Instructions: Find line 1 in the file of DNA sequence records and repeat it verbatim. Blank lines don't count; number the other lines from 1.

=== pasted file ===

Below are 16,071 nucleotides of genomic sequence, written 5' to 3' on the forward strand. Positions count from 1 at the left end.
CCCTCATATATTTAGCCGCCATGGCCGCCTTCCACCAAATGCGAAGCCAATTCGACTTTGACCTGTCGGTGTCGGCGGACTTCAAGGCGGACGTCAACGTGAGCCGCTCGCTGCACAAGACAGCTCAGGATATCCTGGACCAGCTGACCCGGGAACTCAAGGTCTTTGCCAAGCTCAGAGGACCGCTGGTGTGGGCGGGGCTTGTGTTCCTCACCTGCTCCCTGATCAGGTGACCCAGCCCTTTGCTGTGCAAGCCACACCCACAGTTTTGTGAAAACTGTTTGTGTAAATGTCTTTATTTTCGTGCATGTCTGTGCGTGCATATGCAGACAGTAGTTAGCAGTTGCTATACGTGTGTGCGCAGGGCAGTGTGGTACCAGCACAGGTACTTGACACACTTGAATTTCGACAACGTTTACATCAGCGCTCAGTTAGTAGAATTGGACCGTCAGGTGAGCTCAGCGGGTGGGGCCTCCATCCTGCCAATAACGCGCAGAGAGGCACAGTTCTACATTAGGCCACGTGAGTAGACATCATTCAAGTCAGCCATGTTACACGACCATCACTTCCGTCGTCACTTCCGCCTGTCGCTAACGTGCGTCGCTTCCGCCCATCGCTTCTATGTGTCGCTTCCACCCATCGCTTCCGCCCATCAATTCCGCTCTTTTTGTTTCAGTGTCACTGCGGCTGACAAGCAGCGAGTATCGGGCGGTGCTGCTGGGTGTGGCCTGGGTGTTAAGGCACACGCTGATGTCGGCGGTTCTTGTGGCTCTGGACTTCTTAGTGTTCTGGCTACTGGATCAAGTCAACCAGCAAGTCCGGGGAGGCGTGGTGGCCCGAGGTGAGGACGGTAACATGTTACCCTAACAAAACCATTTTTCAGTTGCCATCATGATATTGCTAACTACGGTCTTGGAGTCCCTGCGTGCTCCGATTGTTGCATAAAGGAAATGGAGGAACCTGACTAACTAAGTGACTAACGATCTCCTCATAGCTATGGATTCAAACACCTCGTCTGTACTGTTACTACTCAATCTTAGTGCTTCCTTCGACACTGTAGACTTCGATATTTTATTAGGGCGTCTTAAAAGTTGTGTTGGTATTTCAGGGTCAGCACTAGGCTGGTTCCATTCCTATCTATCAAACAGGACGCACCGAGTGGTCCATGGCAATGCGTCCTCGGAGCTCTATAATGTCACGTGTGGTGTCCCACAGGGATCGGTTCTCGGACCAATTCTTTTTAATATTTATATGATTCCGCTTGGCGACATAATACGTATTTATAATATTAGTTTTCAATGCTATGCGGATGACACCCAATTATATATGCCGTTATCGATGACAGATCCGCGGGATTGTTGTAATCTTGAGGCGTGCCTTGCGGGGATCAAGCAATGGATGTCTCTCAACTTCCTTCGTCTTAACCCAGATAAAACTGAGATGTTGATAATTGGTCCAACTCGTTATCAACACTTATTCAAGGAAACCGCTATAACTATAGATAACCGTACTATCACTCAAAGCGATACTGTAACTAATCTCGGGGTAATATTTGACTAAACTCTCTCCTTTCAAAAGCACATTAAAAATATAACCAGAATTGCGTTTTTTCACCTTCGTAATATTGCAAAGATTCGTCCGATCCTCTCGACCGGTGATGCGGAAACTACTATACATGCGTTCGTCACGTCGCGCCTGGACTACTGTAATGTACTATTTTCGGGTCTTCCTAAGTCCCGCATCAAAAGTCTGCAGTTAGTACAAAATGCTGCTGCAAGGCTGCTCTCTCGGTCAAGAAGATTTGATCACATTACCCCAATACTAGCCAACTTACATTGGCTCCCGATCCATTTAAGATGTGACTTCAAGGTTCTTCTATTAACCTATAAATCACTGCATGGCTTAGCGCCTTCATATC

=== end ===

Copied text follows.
Below are 16,071 nucleotides of genomic sequence, written 5' to 3' on the forward strand. Positions count from 1 at the left end.